Remembering Harry Chapin
 

Harry Chapin was an incredible musician, a gifted storyteller and a committed activist for social justice who co-founded WhyHunger in 1975. Just a few years later, on July 16, 1981, Harry’s life was tragically cut short.

WhyHunger honors Harry every day by carrying forward his work to end hunger and build a just world. We invite you to use the simple form below to share your memories of Harry. We also invite you to help WhyHunger bring about Harry’s vision of a hunger-free world by joining Harry’s Giving Circle, a special group of monthly donors who know that together we can have a bigger impact!

Join the Giving Circle




  • Harry Chapin performs during Hungerthon in the 1970s.

    Photo credit: Diane Maple
  • Bill Ayres and Harry Chapin at WNEW FM for WhyHunger's annual Hungerthon broadcast.

    Photo credit: Diane Maple
  • Harry Chapin inspiring listeners and asking for donations during yet another Hungerthon.

    Photo credit: Diane Maple
Tim Doke: Two Great Memories

My friends and I were lucky to hear Harry and the band at one of their earliest concerts in a small venue in Kansas City where we all were sitting around on the floor. Taxi had been released, but Short Stories had not -- so we got treated to all the material on both albums. We were amazed that the "new" material was just as fantastic as the songs on Taxi.

Years later, Harry and the band came to our campus for a large venue performance, and we were on the second row. By now, there were three or four albums out, and he played for more than three hours. Afterwards, we went back to meet him, buy the poetry book and get it autographed. We mentioned that we were all headed to a party and handed him directions. Lo and behold, he showed up about two hours later and we hung out and partied with him -- Harry loved to party! -- and discovered what a wonderful person there was inside our favorite singer. 

He still lives in our hearts.


Wednesday, 07 December 2016
Helena Sherman: A fan since 9 years old

My parents were huge fans of Harry's music. My mother heard Cats in the Cradle on the radio and brought home that first album. They were lucky enough to see him acoustically at St Joseph's U in the early 70's. I was young but because the music was played in the house all the time I knew every word to every song. So for my 11th birthday my parents took me to see Harry at the Valley Forge Music Fair in December of 77. It was a few days before Harry's birthday as well as mine. Even though it was a school night, I got to wait in line at the end of the show for Harry to sign a shirt. He asked me why I was up so late and I said I am here to see you because it's my birthday. He replied that it was his too and he kissed my cheek. I also asked quite shyly if Corey was real. He said well, what do you think? I said she has to be real! Harry then replied if you believe it, she is real.  I don't think I'll ever forget his kindness to an 11 yr old kid.

His music has stayed with me my whole life. As an adult his songs are much more meaningful. His humanitarianism, his humor, and his urge to make things better for everyone lives in my heart.


Monday, 29 August 2016
Betty Camp: Memorable concert

Harry was scheduled to perform with his group in West Palm Beach FL. He (alone) made a stop in our little town of Fort Pierce and performed in the middle of our Community Center, on a bar stool...acoustic no less! THE best concert I've ever attended. I frequently play his CD's / songs, especially 30,000 Lbs of Bananas! Taken too soon; God bless your continued work.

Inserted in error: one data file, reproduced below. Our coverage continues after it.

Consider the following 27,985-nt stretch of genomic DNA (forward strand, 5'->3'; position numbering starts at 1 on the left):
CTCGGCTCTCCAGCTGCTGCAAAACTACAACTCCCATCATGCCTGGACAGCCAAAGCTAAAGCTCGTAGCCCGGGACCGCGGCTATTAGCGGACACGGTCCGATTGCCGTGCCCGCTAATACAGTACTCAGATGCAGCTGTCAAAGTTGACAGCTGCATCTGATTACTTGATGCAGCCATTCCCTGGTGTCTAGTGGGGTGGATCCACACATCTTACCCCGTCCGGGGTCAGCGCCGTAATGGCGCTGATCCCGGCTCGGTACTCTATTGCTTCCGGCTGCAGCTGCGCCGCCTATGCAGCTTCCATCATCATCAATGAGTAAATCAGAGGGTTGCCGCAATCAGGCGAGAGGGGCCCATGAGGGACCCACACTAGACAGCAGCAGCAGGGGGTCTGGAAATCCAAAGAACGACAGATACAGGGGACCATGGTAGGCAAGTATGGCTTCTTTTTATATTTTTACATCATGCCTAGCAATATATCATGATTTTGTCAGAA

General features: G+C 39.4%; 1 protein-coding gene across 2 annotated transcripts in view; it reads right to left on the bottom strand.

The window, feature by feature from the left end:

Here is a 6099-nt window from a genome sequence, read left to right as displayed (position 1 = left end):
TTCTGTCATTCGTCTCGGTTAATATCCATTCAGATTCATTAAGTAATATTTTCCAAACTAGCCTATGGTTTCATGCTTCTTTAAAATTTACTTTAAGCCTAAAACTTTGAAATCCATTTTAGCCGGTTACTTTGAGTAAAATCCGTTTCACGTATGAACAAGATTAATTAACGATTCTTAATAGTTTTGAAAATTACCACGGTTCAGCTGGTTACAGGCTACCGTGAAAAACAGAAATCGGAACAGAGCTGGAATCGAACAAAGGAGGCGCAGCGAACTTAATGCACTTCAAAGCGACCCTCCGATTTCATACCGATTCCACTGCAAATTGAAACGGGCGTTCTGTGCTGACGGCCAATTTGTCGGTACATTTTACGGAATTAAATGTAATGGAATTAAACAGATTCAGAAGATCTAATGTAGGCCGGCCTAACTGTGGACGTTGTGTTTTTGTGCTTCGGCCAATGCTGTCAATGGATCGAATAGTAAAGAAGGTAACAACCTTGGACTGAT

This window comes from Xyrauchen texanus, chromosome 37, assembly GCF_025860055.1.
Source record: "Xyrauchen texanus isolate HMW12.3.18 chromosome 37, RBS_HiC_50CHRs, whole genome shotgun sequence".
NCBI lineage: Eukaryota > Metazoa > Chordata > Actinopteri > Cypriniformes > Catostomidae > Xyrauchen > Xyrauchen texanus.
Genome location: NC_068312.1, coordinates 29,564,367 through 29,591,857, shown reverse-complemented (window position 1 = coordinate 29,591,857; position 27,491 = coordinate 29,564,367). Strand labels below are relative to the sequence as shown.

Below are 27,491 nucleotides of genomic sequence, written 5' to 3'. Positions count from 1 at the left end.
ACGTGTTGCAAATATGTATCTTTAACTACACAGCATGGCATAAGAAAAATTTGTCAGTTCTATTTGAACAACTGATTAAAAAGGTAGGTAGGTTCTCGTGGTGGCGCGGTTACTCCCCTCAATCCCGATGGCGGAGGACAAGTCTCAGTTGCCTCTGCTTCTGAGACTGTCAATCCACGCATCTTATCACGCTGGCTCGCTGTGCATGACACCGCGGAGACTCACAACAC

Wednesday, 10 August 2016
Dan Plunkett: concerts

My wife and I saw Harry at Queen's University in Kingston.  In the last concert we attended Harry announced that this was the one going to the charity.  I was teaching religion and English in a Catholic school and I told my students, they should see Harry so they could see a truly great story teller and I said they should always take any opportunity to see someone who is fully alive and knows what to do with it.

This summer I produced a show in St. Catharines at my church.  We raised $600 for the Canadian Foodgrains Bank.  I did "All My Life's a Circle" in memory of Harry.

I have enjoyed hearing and meeting Harry's daughter Jen.

Thank you for showing us what good we can do.

Let us all choose to love each other.

 

 


Monday, 01 August 2016
Scott B

I remember exactly where I was when the music stopped playing.  I was at my summer camp, waiting tables that year.  Someone walked by and said, "Hey, did you hear your buddy died."  I didn't know what he meant, but went on to learn the news.   For so many years before Harry's death, I was a huge fan.  I was a kid, but his music resonated with me.  I learned to play the guitar, and had all the Chapin songbooks so I could play all of Harry's music.  I saw him countless times, performing at charity events, and even a few I had to pay for.   I saw him play with Pete Seeger, Steve Goodman on Long Island, his brothers, and so many others.   I saw him while in college too.  

And I have so many autographed posters that adorn my wall.

Harry's music is a constant source of inspiration.    I smile when I hear his music, but I'm also sad - I often wonder how much more music we could have had, how many anthems we could have heard. 

At a camp talent show, I played Taxi.  My voice wasn't so good, but I wanted to introduce everyone to Harry's music.   During the part where John Wallace joins in the vocals, well I tried that one too. 

And now I play Harry's music for my kids.  Because for me, the music didn't really stop playing.

Thank you Chapin Family for your family concerts, and for continuing Harry's legacy.  I saw your show most recently at the Bergen PAC.  It was wonderful. 

As it turns out, I am also a huge Kenny Loggins fan, so was thrilled to see Kenny receive your award last month.

Scott B


Friday, 29 July 2016